Week 20 is always filled with so many emotions! We are so proud to be able to feed our community throughout the season and so relieved to be able to slow down a bit. We sincerely hope that we have met or exceeded your expectations for the CSA, that you have learned something new about farming and food, and that you and your family have enjoyed the benefits of eating fresh healthy produce. Please share your experience with others!
I’m sure many of you may have noticed the slight increase in the cost of the shares next year and I wanted to take a moment to address that. The first few years we didn’t know how to price our CSA, so we looked around at the other farms in the area and charged slightly less than them because we felt we were in our growing stages. Now that we have been around for a few years we feel that our shares are at least equal to or better than (in quality and quantity) the other farms in the area. This made us do some more number crunching and asking, what is a fair and reasonable price for our shares? We found that our average box this year was valued at $33. Our goal was to give our CSA members 20% more produce than the price of the share. Raising our price to $550 achieves that goal. It also achieves our bigger goal of being a financially sustainable farm. We want to make our food accessible to as many people as possible so we continue to offer payment plans and financial assistance through Fairshare. If you have any questions or concerns about the price increase, we would be happy to talk more with you (this is your farm too!)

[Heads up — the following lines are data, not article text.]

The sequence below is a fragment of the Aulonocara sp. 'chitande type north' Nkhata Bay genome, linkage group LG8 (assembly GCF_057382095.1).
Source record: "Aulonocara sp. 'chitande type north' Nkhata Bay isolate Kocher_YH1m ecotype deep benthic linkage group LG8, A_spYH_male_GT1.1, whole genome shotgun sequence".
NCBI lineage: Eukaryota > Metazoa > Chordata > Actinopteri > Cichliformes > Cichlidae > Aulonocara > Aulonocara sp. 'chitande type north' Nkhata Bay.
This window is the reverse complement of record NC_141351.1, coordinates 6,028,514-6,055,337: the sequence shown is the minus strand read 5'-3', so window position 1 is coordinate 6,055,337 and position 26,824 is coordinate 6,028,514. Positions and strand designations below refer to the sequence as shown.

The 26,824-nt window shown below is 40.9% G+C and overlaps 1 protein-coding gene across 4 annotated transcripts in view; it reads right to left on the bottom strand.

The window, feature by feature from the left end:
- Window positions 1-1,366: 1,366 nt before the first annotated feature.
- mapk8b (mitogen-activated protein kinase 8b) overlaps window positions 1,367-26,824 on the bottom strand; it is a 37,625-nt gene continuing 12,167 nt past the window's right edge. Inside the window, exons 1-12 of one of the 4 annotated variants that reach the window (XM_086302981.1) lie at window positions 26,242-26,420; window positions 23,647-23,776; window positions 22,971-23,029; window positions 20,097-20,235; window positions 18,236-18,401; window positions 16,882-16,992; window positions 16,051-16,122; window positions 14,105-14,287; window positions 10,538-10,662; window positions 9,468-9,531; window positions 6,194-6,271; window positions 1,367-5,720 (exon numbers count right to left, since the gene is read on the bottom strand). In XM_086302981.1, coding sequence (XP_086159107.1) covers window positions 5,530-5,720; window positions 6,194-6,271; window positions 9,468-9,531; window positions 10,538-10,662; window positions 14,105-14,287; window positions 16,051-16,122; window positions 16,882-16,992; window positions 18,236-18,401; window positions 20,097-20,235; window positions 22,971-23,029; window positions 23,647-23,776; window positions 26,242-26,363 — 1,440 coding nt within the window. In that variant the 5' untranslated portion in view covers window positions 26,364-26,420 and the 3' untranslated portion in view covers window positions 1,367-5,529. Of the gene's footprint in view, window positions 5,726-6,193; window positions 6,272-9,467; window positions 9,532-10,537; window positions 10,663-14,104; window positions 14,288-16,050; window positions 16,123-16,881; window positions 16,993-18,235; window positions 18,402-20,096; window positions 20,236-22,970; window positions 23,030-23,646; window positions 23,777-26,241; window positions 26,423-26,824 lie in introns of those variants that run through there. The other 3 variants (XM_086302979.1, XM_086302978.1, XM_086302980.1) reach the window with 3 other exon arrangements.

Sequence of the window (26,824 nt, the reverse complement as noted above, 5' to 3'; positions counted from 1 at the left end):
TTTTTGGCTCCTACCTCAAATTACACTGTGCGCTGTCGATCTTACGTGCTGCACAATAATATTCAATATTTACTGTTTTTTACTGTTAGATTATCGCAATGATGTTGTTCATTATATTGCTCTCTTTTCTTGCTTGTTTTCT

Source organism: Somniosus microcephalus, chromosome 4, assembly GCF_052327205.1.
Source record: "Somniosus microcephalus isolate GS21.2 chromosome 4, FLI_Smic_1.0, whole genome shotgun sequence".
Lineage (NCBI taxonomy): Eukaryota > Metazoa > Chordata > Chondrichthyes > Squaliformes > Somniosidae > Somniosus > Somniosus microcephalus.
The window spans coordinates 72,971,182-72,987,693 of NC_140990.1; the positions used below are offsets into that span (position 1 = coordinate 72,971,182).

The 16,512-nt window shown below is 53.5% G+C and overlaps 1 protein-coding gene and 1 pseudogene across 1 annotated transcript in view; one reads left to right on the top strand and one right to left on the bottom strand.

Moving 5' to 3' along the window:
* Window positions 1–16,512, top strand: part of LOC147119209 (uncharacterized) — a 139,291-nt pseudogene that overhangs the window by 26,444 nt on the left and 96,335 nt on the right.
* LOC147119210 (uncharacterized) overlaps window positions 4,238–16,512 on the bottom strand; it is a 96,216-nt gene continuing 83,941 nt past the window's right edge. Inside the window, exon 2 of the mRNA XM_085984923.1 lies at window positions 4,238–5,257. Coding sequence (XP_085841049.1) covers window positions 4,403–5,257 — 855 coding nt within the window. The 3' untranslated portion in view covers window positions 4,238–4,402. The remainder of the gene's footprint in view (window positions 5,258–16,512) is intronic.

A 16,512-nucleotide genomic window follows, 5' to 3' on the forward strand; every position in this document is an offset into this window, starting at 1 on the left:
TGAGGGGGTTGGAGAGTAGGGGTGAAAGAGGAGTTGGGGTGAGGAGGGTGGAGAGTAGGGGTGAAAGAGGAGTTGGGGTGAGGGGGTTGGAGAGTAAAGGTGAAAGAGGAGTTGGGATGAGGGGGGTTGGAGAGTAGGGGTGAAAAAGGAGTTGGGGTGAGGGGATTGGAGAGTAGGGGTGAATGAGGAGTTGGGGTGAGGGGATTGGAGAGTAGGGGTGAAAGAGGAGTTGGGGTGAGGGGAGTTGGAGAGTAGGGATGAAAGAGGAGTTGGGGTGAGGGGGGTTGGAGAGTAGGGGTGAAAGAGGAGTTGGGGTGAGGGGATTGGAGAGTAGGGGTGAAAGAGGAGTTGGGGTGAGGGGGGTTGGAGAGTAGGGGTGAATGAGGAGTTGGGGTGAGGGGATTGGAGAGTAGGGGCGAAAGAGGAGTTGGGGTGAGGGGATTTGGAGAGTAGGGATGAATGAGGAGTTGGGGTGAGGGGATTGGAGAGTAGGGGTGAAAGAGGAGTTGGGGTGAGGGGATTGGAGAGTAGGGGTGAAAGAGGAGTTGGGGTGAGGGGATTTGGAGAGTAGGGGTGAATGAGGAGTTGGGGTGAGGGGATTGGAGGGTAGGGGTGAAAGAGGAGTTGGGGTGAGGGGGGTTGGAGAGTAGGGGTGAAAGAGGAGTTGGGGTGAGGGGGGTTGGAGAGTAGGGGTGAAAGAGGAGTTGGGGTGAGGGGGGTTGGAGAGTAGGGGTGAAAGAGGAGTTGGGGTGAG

Thank you to all who filled out the survey. We read them all and try our best to see which suggestions can work for us. The surveys have acted as a guide for us to know what direction the CSA should head. Here is a compilation of trends from this year:
~Small shares were a big hit! We will offer more small shares for next year.
~Coffee shares- a bag a week was too much for many people. We are considering doing every other week or monthly. Those who got the coffee share seemed pleased.
~Those who came to the farm dinner had great reviews. The one criticism was having it on Labor Day weekend (my bad!)
~ More: Carrots, potatoes, green beans, mushrooms, broccoli.
~Less: Dragon’s Tongue beans were the only thing mentioned more than once.
~Giant Kohlrabi was too giant and hard to use- I know! I will plant a different variety next year!
~More fruit- We are working on it. Apple trees and blueberry bushes are in years 2-3 so maybe next year??
~A few people suggested an egg share add on. This is something we will look into!
Overall, the responses were overwhelmingly positive and we are so grateful for all of the encouragement.
We have recently hired an employee for next year who has a lot of experience working on many types of farming operations. He asked me what it is like to have CSA be such a big part of our farm and rely so much on selling directly to people. I had to think about it for a minute because it is hard to find words to describe such a big idea. I finally told him that it is the reason I farm. To feed our neighbors, to build community, to hopefully make our little section of the world a little healthier and happier, and to be held accountable for the work we do. There was a long pause on his end and he said he’d never thought of farming that way and that he’d really like to work here.